A culture of co-creation is emerging in art, design, architecture (Armstrong and Stojmirovic, 2011), music, video, literature and other productive fields like manufacturing, urban agriculture and biotech. Many of the tools of production and distribution used by professionals are available to the broader public. Publics are becoming more and more productive (Jenkins, 1992; Arvidsson, 2011). The rise of these phenomena suggests that a new modality of value creation is affirming itself in the information economy (Arvidsson and Colleoni, 2012). This emerging co-creation culture and a new theory of value also affect the radiophonic medium. The combination between radio and social networks sites (SNS) brought to completion a long historical process by virtue of which the distance with the public decreases, as Walter Benjamin already understood in his work on the relation between radio and society. In this paper I will focus on the changes that the publics of radio have undergone in the last stage of this "history of distance", since they started to use social media, in particular Facebook: change in the publicness of publics; in the value of publics (publics are participating into the production process); in the speaker-to-listener relationship (where a new form of intimacy is becoming predominant) and in the listener-to-listener one in the role and ethic of the radio producer (which is becoming more curatorial and less productive). To do this I will have to mix two different fields of studies: the radio studies tradition and emerging studies about social media. © First Monday, 1995-2014.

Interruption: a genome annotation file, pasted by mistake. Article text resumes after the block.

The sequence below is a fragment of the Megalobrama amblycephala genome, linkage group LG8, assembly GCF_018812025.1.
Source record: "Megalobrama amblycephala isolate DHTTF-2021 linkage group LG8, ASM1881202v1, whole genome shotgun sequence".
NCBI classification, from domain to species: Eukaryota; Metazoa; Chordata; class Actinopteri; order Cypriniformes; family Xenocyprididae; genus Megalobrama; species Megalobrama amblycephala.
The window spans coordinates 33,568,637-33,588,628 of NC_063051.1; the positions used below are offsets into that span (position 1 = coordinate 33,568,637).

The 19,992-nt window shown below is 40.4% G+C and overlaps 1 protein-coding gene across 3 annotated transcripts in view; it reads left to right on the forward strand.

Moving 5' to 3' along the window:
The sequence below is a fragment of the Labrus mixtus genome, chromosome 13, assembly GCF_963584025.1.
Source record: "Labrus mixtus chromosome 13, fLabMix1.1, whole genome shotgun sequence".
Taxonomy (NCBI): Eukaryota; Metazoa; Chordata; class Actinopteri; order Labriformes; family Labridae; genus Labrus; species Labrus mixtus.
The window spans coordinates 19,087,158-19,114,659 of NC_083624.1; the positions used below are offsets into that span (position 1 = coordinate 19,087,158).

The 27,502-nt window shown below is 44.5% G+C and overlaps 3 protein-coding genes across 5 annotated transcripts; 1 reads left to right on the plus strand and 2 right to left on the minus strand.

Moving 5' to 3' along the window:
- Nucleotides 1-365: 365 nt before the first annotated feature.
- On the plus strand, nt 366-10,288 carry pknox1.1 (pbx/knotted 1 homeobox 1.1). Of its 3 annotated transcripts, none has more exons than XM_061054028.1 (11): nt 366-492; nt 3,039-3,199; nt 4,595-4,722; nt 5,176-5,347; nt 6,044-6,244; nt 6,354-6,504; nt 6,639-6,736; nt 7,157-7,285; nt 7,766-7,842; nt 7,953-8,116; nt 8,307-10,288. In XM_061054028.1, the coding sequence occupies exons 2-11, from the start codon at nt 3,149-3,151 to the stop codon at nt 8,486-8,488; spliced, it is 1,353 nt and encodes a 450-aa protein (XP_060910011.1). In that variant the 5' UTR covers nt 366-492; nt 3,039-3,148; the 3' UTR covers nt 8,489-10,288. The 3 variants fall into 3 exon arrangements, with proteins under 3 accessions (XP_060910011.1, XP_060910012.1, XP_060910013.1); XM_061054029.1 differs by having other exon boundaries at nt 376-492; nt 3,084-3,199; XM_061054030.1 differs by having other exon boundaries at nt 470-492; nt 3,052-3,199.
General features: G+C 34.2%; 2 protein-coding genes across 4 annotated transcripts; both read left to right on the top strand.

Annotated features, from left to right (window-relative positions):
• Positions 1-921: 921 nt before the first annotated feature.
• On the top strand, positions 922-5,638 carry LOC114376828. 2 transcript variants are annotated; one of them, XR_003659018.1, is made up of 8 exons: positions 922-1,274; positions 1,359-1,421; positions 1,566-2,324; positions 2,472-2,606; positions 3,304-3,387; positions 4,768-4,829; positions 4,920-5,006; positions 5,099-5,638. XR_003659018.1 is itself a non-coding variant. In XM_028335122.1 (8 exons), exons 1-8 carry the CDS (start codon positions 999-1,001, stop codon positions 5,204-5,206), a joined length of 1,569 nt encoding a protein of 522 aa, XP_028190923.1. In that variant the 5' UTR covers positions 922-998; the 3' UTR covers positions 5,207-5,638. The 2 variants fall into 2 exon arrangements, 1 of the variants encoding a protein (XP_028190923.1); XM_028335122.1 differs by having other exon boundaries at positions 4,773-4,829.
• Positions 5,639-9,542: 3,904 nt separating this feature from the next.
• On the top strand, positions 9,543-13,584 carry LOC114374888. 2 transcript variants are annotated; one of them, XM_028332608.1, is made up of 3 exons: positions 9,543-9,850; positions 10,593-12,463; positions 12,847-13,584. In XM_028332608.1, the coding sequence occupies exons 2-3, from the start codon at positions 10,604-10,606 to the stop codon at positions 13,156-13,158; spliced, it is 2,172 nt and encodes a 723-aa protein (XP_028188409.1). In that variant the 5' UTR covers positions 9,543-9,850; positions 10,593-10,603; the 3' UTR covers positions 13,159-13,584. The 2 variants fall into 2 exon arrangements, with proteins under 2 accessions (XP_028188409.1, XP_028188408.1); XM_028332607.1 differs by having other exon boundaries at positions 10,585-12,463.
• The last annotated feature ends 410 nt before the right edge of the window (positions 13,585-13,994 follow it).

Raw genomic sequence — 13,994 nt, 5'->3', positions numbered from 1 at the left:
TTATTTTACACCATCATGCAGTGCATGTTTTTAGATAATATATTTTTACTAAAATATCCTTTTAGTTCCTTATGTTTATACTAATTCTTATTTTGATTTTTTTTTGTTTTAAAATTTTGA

Miglietta A.,IULM University |
Parisi E.,IULM University
Lecture Notes in Computer Science (including subseries Lecture Notes in Artificial Intelligence and Lecture Notes in Bioinformatics) | Year: 2015
This work aims at assessing characteristics and roles of Crowdsourced activities vis-à-vis online CrowdFunding platforms, assessing potential collective benefits for stakeholders that arise from social media individual activities and investment decisions of users-investors. CrowdFunding platforms in fact leverage crowds and undefined pools of potential investors to screen, select and spread each CrowdFunding initiative in a detailed and thorough way – hence allowing users to perform several tasks that are traditionally carried out throughout IT models and static criteria. We identify 5 key roles played by Crowdsourcing Systems (CS) and we develop a potential model aimed at screening positive outcomes that benefit the collectivity (stakeholders). The model evaluates Crowdsourced activities as indicators for the creation of sustainable value for the enterprise and therefore for the collectivity of stakeholders. In order to test the model, we are currently deploying an Equity CrowdFunding platform embedding strong Crowdsourced tasks. In conclusion, we classify opportunities, limits and potential for a successful deployment of Crowdsourced tasks in CrowdFunding. © Springer International Publishing Switzerland 2015.